By JAKE SORIANO
UPI, Maguindanao–The local police here warned residents against accepting job offers to work as housekeepers in Marawi City due to reported cases of exploitation there.
The Upi Police Station Women and Children Protection Desk (WCPD) said illegal recruiters and traffickers have been preying on poor women minors from the barrios.
With the consent of their families, these young women are usually recruited to work as maids in Marawi, capital city of Lanao del Sur, and once there, are left at the mercy of their employers.
“May umuwi din dito na naging sira-ulo (There was a case where one came home here deranged),” said PO3 Margie Pahati of the Upi WCPD.
“Kasi maltreated sya doon. Hindi sya napapakain o nasasahuran ng maayos. Tapos naging sira-ulo sya (She was maltreated there, was not fed well and paid properly. She became mentally disturbed).”
Pahati said some victims are not allowed to return home for several years. There were also instances where the names of victims were changed once they arrived in Marawi, making it difficult for authorities to track them down.
“Pagdating doon iba na ang pangalan (As soon as they get there, their names are changed),” Pahati explained.
“Hindi na sila ma-locate. Pinapasa-pasa sila from this house to this house to another house. Nagsa-swapping-swapping sila ng mga katulong (This name-changing, and households and employers exchanging maids among themselves, make it hard for authorities or their families to locate the victims).”
A woman was recently caught allegedly trafficking young women using the same scheme, and is now in the custody of the authorities. The police refused to reveal her identity, but only said the case is now awaiting trial.
Since 2010, according to Pahati, there have been at least 10 complaints against this trafficking scheme filed before the Upi police station.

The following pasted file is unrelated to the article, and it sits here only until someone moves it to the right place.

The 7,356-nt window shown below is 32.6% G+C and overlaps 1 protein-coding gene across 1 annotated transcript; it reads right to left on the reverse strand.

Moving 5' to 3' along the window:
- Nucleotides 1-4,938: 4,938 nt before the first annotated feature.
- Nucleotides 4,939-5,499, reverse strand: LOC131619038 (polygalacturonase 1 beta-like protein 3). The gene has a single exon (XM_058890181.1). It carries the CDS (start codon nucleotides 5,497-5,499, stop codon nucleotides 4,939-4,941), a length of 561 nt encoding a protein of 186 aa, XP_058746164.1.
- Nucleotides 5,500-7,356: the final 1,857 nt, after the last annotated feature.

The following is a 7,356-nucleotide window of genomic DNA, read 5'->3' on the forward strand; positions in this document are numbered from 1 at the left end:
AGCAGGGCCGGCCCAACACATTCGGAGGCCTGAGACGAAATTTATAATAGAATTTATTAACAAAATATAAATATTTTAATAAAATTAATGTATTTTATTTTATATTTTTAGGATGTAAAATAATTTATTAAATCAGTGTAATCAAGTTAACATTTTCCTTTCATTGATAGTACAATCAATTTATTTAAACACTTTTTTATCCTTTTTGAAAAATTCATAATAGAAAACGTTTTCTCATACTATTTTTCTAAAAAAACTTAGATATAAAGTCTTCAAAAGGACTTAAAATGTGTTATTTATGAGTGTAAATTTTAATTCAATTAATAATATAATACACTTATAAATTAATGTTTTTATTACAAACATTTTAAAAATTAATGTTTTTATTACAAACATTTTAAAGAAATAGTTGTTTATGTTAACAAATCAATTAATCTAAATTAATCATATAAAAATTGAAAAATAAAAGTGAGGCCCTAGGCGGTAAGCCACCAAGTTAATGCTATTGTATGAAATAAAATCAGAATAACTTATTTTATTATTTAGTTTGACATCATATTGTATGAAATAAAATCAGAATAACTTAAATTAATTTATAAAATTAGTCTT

“Hindi lang… kung talagang nagre-report lang yung mga kababayan natin (Numbers could be higher if residents are just willing to report),” she explained.
“Yung mga nambibiktima, kamag-anak lang din (The suspects are usually also relatives of the victims),” she added.
While many Filipinos are trafficked for overseas work, labor trafficking within the country “remains a significant problem,” according to the US State Department Trafficking in Persons Report 2014.
“Women and children from rural communities, areas affected by disaster or conflict, or impoverished urban centers are subjected to domestic servitude, forced begging, forced labor in small factories, and sex trafficking,” the report noted.
Last year, VERA Files reported on the rising number of fisher folk from the Visayas who are being trafficked to Tawi-Tawi for dangerous deep-sea fishing.
Poverty remains one of the reasons young women leave Upi to seek employment elsewhere, making them vulnerable to abusive work conditions.
The WCPD here urged families to take advantage of the government’s Pantawid Pamilyang Pilipino Program (4Ps), instead of sending their children to work in Marawi and other places.
“Ano ba ang purpose ng 4Ps? Di ba education (What is the purpose of the cash transfer program, anyway? It is for education, right)?” said Pahati.
“Gamitin ninyo yan doon sa pag-aaral ng mga anak nyo (Use the cash wisely for the education of your children).”
The program provides conditional grants for poor households, including P3,000 for a school year, or P300 per month per child, for educational expenses.
“Pahalagahan ninyo na makapag-aral yung mga anak ninyo. Na hindi maging reason yung kahirapan na ipapadala nyo ang mga anak nyo na murang edad na nagtatrabaho sa ibang lugar (Make sure your children are sent to school and not use poverty as the excuse for sending them at a young age elsewhere to work).”